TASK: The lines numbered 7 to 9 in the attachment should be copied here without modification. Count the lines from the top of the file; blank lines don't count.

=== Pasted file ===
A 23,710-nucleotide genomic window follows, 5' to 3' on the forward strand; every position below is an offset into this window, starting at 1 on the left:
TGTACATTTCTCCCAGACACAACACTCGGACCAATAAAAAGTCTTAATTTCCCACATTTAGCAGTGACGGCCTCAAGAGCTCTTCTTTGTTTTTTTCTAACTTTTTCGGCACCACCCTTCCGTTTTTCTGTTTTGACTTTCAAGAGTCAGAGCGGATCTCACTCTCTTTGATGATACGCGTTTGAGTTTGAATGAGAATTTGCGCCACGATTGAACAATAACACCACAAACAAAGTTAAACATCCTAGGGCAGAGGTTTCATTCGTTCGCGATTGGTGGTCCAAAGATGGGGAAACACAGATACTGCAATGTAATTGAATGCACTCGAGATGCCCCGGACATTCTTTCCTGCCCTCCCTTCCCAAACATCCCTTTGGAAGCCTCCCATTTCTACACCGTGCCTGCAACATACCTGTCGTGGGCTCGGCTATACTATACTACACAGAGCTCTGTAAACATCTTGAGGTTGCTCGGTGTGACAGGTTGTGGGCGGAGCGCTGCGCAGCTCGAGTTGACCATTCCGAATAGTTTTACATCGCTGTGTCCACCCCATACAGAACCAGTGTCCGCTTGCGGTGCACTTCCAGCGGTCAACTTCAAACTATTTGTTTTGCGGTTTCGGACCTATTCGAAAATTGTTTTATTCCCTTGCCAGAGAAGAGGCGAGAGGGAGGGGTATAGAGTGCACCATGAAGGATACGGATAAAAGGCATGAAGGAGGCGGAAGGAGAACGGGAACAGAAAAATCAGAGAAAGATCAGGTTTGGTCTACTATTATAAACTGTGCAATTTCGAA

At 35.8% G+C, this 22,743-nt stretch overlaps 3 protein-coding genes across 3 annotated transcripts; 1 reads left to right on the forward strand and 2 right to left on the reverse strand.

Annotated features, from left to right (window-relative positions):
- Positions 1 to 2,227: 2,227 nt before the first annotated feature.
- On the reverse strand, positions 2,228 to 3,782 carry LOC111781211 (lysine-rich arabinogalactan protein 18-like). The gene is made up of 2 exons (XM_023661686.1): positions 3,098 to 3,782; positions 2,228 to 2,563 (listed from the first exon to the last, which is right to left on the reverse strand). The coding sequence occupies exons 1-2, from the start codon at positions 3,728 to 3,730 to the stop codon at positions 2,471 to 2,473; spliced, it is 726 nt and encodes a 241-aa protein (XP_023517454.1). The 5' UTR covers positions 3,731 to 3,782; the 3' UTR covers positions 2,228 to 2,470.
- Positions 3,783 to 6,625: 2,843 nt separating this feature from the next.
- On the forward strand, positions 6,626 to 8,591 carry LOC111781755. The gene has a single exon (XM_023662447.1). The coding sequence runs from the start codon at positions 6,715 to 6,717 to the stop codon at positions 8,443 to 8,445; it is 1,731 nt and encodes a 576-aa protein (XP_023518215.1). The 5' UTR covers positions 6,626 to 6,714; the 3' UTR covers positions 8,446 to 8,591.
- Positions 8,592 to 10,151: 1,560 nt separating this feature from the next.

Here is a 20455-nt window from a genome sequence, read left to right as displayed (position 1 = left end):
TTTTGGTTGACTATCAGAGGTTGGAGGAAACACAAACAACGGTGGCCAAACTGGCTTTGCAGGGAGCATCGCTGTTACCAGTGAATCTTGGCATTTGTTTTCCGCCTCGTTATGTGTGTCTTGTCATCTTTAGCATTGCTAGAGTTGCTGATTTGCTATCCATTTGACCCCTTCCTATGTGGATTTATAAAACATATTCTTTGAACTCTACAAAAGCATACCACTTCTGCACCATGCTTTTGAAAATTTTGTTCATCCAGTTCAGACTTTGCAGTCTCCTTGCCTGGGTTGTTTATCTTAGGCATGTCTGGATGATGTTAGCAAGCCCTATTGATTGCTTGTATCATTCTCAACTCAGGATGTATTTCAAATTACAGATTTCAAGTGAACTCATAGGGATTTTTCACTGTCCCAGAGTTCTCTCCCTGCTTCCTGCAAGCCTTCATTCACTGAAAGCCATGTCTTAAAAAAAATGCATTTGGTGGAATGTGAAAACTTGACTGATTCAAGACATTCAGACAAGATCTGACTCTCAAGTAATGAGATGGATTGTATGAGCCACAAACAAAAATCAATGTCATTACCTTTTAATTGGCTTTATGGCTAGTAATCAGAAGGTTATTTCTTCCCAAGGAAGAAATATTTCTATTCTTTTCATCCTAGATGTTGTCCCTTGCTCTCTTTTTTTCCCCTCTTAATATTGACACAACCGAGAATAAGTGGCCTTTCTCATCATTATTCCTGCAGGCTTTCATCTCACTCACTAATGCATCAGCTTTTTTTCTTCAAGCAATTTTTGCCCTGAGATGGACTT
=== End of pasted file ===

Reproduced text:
- Positions 3,783 to 6,625: 2,843 nt separating this feature from the next.
- On the forward strand, positions 6,626 to 8,591 carry LOC111781755. The gene has a single exon (XM_023662447.1). The coding sequence runs from the start codon at positions 6,715 to 6,717 to the stop codon at positions 8,443 to 8,445; it is 1,731 nt and encodes a 576-aa protein (XP_023518215.1). The 5' UTR covers positions 6,626 to 6,714; the 3' UTR covers positions 8,446 to 8,591.
- Positions 8,592 to 10,151: 1,560 nt separating this feature from the next.